Motives appear to range from fraud to espionage and the perpetrators -- who could include hostile states -- seem to be interested in stealing data, he adds.


Watch live: UK gives COVID-19 update 

The British government will give an update on the COVID-19 situation in the country from 18:00 CET.
Watch live by clicking on the player above.

Lockdown lift: Italians document life outside after weeks of confinement

Experience a day in northern Italy, one of Europe's most affected areas, as restrictions are relaxed and people venture out after a strict lockdown to slow the spread of the coronavirus pandemic.
Watch by clicking on the player above.

German court asks European Central Bank to justify key stimulus program

Germany's highest court cast doubt on Tuesday on key eurozone stimulus efforts by giving the European Central Bank three months to prove that its key bond-buying program is justified and appropriate.
If it doesn't make that showing, the court ruled, Germany's own national central bank can no longer participate in the program - and would even have to sell bonds that it had purchased.
Analysts said the ruling could end up putting new constraints on central bank efforts to support the economy of the 19 countries that use the euro as they struggle to rebound from the shutdowns caused by the coronavirus outbreak. 
The ECB said in a statement that it "is analyzing the ruling and will comment in due course.''

Lesotho to ease lockdown from Wednesday

Lesotho, the only African country that has so far been spared by the coronavirus pandemic, will end its lockdown from Wednesday, the Prime minister Thomas Thabane said on Tuesday.
The small African kingdom introduced its lockdown on 29 March. Its territory is located in an enclave within that of South Africa, the hardest-hit country on the continent.
Non-essential services and businesses will be allowed to reopen "temporarily" from Wednesday, Thabane said, adding that it will be mandatory to wear a face mask in public places.
Lesotho's borders will remain closed until further notice, he said, and criticised illegal border crossings to South Africa. On Monday, 18 Lesotho citizens were arrested as they crossed the border between the two countries.
South Africa has reported 7,000 cases of coronavirus and 138 deaths.

New York state reports an additional 1,700 virus deaths in nursing homes

The United States' New York state has reported more than 1,700 previously undisclosed deaths at nursing homes and adult care facilities as the state faces scrutiny over how it's protected vulnerable residents during the coronavirus pandemic.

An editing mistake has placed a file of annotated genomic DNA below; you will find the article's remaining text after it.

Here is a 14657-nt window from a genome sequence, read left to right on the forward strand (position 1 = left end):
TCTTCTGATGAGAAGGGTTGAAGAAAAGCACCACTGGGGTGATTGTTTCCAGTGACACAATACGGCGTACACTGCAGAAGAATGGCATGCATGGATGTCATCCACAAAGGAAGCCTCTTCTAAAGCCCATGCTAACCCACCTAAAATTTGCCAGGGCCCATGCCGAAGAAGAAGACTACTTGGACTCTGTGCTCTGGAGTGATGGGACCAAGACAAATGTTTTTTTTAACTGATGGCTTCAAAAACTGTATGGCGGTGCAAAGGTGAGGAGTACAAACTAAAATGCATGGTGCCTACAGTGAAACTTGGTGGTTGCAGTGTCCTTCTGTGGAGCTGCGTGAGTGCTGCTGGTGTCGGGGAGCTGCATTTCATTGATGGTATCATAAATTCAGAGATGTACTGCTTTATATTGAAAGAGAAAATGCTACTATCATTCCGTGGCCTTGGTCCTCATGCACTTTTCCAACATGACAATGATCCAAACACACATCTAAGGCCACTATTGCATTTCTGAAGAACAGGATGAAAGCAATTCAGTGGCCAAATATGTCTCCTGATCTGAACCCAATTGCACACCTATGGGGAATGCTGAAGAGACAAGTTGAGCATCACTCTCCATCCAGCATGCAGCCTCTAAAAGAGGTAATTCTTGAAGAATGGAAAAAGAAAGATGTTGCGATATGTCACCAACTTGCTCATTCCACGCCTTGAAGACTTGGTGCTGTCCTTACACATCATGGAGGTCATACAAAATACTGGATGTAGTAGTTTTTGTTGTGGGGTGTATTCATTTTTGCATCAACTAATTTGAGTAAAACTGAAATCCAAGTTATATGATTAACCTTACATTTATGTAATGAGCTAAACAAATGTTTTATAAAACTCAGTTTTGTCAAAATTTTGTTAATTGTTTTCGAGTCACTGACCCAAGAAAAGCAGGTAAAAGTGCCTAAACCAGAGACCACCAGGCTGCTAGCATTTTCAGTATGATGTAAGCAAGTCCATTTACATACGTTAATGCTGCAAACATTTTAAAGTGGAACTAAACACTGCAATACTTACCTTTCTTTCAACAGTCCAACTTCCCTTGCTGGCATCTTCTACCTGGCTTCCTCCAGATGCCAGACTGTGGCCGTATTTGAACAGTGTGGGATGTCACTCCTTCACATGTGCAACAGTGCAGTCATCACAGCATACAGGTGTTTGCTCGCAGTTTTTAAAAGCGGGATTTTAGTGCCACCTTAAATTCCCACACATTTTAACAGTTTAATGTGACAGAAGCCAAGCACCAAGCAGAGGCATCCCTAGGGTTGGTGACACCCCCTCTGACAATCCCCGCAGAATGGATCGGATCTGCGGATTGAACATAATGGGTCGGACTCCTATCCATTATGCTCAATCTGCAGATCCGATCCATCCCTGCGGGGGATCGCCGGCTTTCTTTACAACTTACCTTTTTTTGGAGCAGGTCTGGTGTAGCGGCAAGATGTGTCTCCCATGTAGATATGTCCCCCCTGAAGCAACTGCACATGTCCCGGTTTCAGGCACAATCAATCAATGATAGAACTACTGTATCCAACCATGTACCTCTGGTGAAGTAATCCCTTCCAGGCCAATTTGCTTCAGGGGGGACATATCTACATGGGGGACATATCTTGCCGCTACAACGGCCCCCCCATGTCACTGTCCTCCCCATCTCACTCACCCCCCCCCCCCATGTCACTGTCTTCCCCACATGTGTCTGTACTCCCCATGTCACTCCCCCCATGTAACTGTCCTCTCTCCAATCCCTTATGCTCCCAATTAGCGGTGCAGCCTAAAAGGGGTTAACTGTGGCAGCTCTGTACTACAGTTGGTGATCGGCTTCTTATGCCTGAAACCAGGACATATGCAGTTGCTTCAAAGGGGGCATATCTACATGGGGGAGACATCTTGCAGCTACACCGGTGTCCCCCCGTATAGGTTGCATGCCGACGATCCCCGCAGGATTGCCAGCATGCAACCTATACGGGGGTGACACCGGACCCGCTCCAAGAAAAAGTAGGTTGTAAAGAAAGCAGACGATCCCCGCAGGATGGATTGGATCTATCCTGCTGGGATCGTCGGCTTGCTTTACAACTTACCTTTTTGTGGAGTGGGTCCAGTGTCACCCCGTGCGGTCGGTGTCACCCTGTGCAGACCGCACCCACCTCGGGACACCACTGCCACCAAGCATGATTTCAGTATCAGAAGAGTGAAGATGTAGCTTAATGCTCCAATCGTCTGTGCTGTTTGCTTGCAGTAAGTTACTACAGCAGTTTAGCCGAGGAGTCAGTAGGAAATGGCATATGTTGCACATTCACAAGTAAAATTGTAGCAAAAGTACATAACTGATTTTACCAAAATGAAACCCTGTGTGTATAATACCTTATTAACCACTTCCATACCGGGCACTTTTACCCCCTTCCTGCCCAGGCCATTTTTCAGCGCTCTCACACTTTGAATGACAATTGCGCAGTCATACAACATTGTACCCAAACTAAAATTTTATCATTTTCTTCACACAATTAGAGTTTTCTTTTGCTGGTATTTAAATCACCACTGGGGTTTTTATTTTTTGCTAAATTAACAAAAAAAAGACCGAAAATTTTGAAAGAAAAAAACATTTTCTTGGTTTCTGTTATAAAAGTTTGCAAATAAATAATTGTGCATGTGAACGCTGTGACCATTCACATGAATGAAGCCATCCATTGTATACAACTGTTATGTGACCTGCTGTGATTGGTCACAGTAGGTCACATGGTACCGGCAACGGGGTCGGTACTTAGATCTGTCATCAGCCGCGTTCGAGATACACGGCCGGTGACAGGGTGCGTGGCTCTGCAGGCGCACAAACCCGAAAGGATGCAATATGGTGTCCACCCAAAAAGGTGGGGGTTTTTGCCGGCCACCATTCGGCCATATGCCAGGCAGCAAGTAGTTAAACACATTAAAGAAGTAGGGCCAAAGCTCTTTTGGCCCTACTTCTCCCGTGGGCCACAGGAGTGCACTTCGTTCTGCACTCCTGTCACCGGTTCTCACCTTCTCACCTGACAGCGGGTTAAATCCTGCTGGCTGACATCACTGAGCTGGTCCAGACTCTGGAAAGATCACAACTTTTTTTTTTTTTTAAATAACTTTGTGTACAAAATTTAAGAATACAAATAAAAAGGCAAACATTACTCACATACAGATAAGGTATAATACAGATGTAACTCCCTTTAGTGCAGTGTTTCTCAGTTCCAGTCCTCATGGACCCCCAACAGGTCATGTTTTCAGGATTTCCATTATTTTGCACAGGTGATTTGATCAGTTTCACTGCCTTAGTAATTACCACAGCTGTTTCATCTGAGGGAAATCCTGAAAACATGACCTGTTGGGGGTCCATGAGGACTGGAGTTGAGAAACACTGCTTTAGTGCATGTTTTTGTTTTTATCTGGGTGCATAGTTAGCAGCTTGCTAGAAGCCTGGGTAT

At least 4,813 people have died from COVID-19 in New York state's nursing homes since 1 March, according to a tally released by the state Governor Andrew Cuomo's administration on Monday that, for the first time, includes people believed to have been killed by the coronavirus before their diagnoses could be confirmed by a lab test.
Exactly how many nursing home residents have died remains uncertain despite the state's latest disclosure, as the list doesn't nursing home residents who were transferred to hospitals before dying.

Coronavirus returns long-banned drive-in movies to Iran

The new coronavirus pandemic has brought back something unseen in Iran since its 1979 Islamic Revolution: a drive-in movie theater.
Once decried by revolutionaries for allowing too much privacy for unmarried young couples, a drive-in theater now operates from a parking lot right under Tehran's iconic Milad tower, showing a film in line with the views of hard-liners.
Workers spray disinfectants on cars that line up each night here after buying tickets online for what is called the "Cinema Machine'' in Farsi.
They tune into the film's audio via an FM station on their car radios.
With stadiums shut and movie theaters closed, this parking-lot screening is the only film being shown in a communal setting amid the virus outbreak in Iran, one of the world's worst.
Iran has reported more than 98,600 cases with over 6,200 deaths, though international and local experts acknowledge Iran's toll is likely far higher.